With a population approaching almost 1.2 billion in 2010, India is likely to be the most populous country on this planet by 2030 with 1.6 billion people. It currently accounts for more than 17% of the global population and 456 million poor, or 41.6% living on less than $1.25 a day (Chen and Ravallion 2008). Ensuring food and nutrition security is thus a challenge for India. Food security concerns can be traced back to the experience of the Bengal Famine in 1943 during British colonial rule. With the launching of major reforms in 1991, although liberalization was already under way since the 1980s, India has grown out of a period of acute shortages and heavy dependence on food aid to self-sufficiency, or broadly, self-reliance in food. The agriculture sector in India has had quite a revolutionary past with the Green Revolution in the late 1960s and 1970s, White Revolution (Operation Flood) in the 1970s and 1980s, and efforts to usher in a second Green Revolution to re-energize the food grain sector in 2010. India’s agriculture system is also undergoing a structural transformation, especially the high-value segment. Production patterns are diversifying toward high-value commodities such as fruits and vegetables, milk, eggs, poultry, and fish, in response to changing demand patterns fuelled by a growing economy and rising income levels. While the achievements of Indian agriculture since the early 1970s, together with a robust economy and buoyant external sector, have helped to ensure macro-level food security to a large extent, a considerable number of people continue to live in poverty and hunger.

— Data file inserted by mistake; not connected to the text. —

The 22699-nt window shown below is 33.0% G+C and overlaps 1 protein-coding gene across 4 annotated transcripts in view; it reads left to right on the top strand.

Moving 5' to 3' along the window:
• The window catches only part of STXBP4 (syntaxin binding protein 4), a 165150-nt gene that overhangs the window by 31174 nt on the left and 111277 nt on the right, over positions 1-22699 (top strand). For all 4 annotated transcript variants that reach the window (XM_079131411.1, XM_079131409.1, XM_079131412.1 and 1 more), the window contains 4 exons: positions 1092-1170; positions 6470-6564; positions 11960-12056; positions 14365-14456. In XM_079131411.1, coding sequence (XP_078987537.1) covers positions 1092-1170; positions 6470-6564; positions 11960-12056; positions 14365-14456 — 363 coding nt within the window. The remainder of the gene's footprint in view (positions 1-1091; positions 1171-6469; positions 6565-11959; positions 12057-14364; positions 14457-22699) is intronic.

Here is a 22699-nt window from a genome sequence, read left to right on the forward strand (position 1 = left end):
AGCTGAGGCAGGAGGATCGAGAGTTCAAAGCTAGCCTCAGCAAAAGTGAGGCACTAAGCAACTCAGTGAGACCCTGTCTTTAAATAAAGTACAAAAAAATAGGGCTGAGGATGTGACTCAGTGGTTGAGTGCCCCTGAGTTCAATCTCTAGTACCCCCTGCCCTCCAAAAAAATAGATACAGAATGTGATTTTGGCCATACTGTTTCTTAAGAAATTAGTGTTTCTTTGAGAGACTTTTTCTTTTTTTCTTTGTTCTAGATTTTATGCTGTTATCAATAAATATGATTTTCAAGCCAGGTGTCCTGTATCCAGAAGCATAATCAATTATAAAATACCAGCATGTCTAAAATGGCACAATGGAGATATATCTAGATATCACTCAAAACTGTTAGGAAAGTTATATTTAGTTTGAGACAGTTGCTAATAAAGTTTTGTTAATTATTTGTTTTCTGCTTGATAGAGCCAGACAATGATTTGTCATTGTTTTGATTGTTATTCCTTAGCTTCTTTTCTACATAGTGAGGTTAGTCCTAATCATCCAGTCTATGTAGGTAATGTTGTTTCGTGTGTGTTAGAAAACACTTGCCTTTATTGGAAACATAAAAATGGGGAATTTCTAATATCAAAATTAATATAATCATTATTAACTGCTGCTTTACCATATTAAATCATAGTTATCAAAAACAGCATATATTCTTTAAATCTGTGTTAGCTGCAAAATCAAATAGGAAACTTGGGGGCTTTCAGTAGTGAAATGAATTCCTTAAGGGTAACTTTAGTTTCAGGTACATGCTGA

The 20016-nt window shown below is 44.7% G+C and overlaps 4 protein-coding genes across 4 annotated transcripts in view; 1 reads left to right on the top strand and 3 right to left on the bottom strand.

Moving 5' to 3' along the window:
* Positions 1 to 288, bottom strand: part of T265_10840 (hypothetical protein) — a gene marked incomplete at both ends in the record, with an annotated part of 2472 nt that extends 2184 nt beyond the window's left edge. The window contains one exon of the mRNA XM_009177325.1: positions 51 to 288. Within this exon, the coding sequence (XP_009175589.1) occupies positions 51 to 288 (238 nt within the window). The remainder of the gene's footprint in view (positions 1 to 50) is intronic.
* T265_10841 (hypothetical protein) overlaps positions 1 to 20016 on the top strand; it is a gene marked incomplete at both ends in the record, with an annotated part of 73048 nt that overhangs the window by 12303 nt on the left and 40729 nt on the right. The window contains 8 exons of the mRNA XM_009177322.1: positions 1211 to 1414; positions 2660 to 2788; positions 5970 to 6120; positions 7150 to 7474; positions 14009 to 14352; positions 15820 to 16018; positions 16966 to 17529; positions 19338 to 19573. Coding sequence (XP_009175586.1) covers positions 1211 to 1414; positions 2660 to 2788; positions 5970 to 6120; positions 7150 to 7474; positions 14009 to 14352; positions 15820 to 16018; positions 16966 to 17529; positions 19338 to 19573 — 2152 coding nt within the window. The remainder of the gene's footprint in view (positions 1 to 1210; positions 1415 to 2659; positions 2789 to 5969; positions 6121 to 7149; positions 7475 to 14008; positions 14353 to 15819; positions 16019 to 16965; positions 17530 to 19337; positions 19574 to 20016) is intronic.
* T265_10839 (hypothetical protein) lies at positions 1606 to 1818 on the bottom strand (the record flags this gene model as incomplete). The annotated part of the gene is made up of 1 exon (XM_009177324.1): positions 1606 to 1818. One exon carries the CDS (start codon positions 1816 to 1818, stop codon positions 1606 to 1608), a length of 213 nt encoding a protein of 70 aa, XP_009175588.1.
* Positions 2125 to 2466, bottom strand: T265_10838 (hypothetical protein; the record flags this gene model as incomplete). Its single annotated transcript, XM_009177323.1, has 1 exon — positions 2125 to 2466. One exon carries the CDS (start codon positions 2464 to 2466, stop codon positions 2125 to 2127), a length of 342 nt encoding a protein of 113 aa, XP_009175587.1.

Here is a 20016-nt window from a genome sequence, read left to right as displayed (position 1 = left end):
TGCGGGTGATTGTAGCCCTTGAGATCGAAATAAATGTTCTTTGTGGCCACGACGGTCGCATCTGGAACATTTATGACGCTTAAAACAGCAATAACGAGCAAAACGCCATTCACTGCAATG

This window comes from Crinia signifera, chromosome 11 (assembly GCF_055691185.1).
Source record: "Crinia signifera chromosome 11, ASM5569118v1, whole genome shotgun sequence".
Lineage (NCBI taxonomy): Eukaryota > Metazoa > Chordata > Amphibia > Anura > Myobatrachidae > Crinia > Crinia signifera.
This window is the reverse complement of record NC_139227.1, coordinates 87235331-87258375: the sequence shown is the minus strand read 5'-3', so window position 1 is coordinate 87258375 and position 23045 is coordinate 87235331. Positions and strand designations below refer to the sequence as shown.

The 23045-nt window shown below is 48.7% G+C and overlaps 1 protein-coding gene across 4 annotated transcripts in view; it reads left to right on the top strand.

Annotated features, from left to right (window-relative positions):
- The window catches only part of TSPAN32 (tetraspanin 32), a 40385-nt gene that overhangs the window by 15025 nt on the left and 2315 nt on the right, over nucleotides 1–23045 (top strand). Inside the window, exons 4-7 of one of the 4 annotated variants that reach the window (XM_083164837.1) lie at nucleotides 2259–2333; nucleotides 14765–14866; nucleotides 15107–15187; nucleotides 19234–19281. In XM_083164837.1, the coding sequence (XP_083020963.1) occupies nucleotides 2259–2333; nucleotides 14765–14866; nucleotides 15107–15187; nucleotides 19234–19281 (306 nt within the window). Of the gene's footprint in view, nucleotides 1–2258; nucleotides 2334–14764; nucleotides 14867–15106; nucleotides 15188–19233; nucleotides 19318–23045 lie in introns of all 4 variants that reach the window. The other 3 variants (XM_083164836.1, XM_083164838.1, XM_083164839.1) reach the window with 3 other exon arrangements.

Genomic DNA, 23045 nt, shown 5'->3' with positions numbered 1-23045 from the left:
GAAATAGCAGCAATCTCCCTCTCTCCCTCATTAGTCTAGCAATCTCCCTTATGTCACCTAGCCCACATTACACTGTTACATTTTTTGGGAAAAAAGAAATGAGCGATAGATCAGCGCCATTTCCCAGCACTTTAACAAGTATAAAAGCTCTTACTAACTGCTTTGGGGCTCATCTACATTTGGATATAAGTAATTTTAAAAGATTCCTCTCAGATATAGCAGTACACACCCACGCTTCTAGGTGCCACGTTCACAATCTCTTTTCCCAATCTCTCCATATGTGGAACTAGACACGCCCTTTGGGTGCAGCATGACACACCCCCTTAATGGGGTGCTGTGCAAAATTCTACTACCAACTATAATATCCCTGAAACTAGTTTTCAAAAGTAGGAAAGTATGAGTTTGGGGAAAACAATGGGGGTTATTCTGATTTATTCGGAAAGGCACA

Despite the recent high economic growth and its aspirations for superpower status, India alone accounts for 54% of all malnutrition-related child deaths.
The key question is, can India feed itself in the near and medium-term future? Can it enhance agricultural productivity in an environmentally sustainable manner, exploit the untapped potential of eastern India, and play on the world agricultural markets to satiate domestic demand? Raising productivity of staples like rice and wheat is a challenge as the area under these grains is likely to remain constant or even decrease due to increasing pressure on land for nonagricultural uses. Unlike in the past when the country had to suffer foreign exchange constraints and depend heavily on food aid, While increased investments and technological breakthrough can improve availability, these may not necessarily translate into increased accessibility and absorption of food. With nearly 43.5% of children under the age of 5 being underweight (the highest rate in the world), and 50% of pregnant women being anemic (comparable to African countries), the nutritional security of children and women is a serious issue that needs to be addressed urgently .